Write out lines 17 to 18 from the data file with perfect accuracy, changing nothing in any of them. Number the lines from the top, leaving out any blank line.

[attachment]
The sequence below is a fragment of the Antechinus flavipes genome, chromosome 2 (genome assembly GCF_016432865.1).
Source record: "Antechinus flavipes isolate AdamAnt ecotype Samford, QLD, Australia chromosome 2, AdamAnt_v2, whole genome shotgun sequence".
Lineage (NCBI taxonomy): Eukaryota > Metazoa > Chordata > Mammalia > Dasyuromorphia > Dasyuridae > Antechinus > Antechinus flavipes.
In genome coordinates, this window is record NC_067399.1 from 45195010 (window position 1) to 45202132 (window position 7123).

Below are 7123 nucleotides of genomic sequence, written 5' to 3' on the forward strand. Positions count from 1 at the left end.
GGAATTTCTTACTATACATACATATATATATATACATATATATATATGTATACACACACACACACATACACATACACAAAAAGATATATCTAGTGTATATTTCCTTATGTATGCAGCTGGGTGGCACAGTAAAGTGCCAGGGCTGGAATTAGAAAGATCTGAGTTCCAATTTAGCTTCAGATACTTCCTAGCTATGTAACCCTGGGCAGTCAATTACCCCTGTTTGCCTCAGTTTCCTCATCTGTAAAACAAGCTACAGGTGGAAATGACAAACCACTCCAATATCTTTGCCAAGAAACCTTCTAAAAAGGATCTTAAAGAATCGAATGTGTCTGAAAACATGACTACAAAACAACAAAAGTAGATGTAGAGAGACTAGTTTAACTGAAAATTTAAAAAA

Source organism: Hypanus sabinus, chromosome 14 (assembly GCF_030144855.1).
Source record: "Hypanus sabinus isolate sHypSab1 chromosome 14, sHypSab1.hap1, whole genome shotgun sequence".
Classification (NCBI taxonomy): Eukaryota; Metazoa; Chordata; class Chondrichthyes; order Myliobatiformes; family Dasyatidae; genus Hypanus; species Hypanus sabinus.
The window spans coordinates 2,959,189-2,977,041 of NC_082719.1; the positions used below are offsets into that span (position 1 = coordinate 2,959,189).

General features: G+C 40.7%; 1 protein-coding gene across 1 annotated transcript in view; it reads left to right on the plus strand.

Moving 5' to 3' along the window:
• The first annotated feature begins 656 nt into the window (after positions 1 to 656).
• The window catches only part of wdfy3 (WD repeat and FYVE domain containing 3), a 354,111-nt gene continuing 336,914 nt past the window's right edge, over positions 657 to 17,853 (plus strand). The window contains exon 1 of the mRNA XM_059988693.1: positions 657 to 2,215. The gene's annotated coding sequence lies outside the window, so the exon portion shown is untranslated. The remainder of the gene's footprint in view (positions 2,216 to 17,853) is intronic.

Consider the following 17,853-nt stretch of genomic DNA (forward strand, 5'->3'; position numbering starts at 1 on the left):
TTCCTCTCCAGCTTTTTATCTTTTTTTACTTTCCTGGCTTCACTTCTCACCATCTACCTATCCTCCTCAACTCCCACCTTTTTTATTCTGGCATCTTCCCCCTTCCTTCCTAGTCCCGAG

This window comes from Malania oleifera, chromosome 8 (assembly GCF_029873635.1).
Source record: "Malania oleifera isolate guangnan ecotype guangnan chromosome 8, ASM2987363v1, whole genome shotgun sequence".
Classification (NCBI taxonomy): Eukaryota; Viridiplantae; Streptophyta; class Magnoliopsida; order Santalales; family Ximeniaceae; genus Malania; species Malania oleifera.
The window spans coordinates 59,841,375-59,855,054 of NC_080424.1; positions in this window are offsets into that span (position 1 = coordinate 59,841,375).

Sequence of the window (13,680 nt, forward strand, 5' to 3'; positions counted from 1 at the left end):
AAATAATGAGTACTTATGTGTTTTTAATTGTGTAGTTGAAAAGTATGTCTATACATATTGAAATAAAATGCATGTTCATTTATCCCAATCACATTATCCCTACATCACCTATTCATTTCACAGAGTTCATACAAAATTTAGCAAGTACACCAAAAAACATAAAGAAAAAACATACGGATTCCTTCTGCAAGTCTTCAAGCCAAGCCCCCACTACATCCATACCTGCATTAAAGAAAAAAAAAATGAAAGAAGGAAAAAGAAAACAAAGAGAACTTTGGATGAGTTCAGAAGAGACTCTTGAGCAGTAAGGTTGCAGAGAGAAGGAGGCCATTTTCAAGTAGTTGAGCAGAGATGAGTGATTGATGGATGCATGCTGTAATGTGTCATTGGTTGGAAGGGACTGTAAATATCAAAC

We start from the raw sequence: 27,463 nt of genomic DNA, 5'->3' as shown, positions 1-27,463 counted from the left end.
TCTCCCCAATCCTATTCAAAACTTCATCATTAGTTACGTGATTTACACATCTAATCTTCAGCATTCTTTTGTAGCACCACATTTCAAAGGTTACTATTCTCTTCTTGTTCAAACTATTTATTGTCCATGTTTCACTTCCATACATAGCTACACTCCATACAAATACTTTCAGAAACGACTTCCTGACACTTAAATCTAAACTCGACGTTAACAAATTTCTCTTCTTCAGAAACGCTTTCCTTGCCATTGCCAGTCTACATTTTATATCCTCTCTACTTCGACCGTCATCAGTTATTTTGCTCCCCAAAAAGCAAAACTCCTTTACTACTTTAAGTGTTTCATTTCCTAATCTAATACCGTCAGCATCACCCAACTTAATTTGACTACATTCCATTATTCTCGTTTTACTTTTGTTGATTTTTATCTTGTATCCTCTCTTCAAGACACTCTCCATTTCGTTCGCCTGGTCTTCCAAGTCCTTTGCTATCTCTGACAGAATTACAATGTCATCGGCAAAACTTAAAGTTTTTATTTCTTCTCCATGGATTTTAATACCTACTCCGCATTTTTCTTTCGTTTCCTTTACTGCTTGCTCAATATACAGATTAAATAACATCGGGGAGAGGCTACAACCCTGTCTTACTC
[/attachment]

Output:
This window comes from Malania oleifera, chromosome 8 (assembly GCF_029873635.1).
Source record: "Malania oleifera isolate guangnan ecotype guangnan chromosome 8, ASM2987363v1, whole genome shotgun sequence".